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G.R. No.

200903 July 22, 2014

KALIPUNAN NG DAMAY ANG MAHIBIRAP, et al vs. JESSIE ROBREDO, in his capacity as Secretary,
Department of Interior and Local Government, et al

Facts: The petition primarily seeks to declare asunconstitutional Section 28 (a) and (b) of Republic Act
No. 7279 (RA 7279), otherwise known as Urban Development Housing Act, which authorize evictions
and demolitions without any court order when: (1) persons or entities occupy danger areas such as
esteros, railroad tracks, garbage dumps, riverbanks, shorelines, waterways, and other public places
suchas sidewalks, roads, parks, and playgrounds; and (2) persons or entities occupy areas where
government infrastructure projects with available funding are about to be implementented.

Petitioners:

1. The petitioners justify their direct recourse before this Court by generally averring that they
have no plain, speedy and adequate remedy in the ordinary course of law.

2. They also posit that the respondents gravely abused their discretion in implementing Section
28 (a) and (b) of RA 7279 which are patently unconstitutional because they offend their
constitutional right to due process for warranting evictions and demolitions without any court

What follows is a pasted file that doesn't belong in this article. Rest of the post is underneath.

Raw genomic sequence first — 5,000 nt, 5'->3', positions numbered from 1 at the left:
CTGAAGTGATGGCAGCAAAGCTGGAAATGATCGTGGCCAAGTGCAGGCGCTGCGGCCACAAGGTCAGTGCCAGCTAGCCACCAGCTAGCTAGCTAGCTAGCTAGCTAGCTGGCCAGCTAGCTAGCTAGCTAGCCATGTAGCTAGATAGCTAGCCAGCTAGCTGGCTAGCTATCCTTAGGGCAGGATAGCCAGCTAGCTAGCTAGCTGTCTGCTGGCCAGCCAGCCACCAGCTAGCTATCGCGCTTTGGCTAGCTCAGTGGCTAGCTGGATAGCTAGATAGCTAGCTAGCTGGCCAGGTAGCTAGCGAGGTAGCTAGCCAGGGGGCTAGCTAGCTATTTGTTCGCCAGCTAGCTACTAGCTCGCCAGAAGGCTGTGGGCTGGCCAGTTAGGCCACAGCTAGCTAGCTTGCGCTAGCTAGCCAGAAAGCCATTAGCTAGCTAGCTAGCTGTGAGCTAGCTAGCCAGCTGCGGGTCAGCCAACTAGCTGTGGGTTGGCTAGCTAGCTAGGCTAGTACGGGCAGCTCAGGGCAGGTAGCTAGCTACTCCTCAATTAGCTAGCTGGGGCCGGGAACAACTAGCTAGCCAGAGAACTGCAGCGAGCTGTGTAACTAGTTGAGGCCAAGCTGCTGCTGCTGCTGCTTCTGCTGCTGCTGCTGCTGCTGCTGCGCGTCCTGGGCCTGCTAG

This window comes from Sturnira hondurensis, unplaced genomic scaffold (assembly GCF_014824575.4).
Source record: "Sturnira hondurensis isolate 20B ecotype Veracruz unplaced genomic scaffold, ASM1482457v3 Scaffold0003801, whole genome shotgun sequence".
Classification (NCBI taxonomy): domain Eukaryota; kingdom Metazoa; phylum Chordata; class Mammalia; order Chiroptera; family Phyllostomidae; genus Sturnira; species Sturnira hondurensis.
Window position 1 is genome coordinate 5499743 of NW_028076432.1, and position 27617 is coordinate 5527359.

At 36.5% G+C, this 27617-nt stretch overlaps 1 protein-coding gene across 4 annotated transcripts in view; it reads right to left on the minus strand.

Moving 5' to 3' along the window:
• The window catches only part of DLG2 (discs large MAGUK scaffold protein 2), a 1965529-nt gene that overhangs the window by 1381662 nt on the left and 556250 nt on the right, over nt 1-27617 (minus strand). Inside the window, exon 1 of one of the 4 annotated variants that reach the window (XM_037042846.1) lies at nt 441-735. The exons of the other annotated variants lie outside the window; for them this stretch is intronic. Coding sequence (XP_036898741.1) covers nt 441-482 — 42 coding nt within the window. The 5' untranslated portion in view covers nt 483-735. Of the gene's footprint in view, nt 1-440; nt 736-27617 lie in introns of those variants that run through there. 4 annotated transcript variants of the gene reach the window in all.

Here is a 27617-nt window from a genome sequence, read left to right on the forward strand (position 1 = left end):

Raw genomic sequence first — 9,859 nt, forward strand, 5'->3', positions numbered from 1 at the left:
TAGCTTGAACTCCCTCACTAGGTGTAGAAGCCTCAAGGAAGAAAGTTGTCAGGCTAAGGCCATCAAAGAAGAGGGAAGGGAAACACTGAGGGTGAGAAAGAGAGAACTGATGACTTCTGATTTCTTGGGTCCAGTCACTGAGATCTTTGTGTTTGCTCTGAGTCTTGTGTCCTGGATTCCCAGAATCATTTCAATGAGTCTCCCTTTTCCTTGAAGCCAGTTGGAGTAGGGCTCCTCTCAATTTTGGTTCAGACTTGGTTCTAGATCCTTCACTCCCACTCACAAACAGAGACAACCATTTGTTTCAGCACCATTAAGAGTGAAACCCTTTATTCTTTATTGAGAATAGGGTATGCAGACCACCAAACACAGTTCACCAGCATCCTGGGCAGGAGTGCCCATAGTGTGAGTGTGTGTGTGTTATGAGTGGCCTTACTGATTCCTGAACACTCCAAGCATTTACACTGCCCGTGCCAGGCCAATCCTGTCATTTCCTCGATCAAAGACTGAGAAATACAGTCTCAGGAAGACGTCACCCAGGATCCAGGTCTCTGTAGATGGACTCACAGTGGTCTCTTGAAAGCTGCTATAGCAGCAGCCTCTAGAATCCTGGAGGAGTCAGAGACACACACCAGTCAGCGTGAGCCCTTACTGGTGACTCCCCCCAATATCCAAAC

order

3. They likewise insist that they stand to be directly injured by the respondentsthreats of
evictions and demolitions. In the alternative, they contend that the transcendental public
importance of the issues raised in this case clothes them with legal standing.

Issue:

1. Whether the petitioners violated the principle of hierarchy of courts. Yes.

2. Whether the Supreme Court can rule on the Constitutionality of RA 7279. No.

Ruling:

1. Yes. The petitioners appear to have forgotten that the Supreme Court is a court of last resort, not a
court offirst instance. The hierarchy of courts should serve as a general determinant of the appropriate
forum for Rule 65 petitions. The concurrence of jurisdiction among the Supreme Court, Court of Appeals
and the Regional Trial Courts to issue writs of certiorari, prohibition, mandamus, quo warranto, habeas
corpus and injunction does not give the petitioners the unrestricted freedom of choice of forum. We also
wish to emphasize that the trial court is better equipped to resolve cases ofthis nature since this Court is
not a trier of facts and does not normallyundertake an examination of the contending parties evidence

2. The resolution of the constitutionality of Section 28 (a) and (b) of RA 7279 is not the lis mota of the
case.
Lis mota literally means "the cause of the suit or action"; it is rooted in the principle of separation of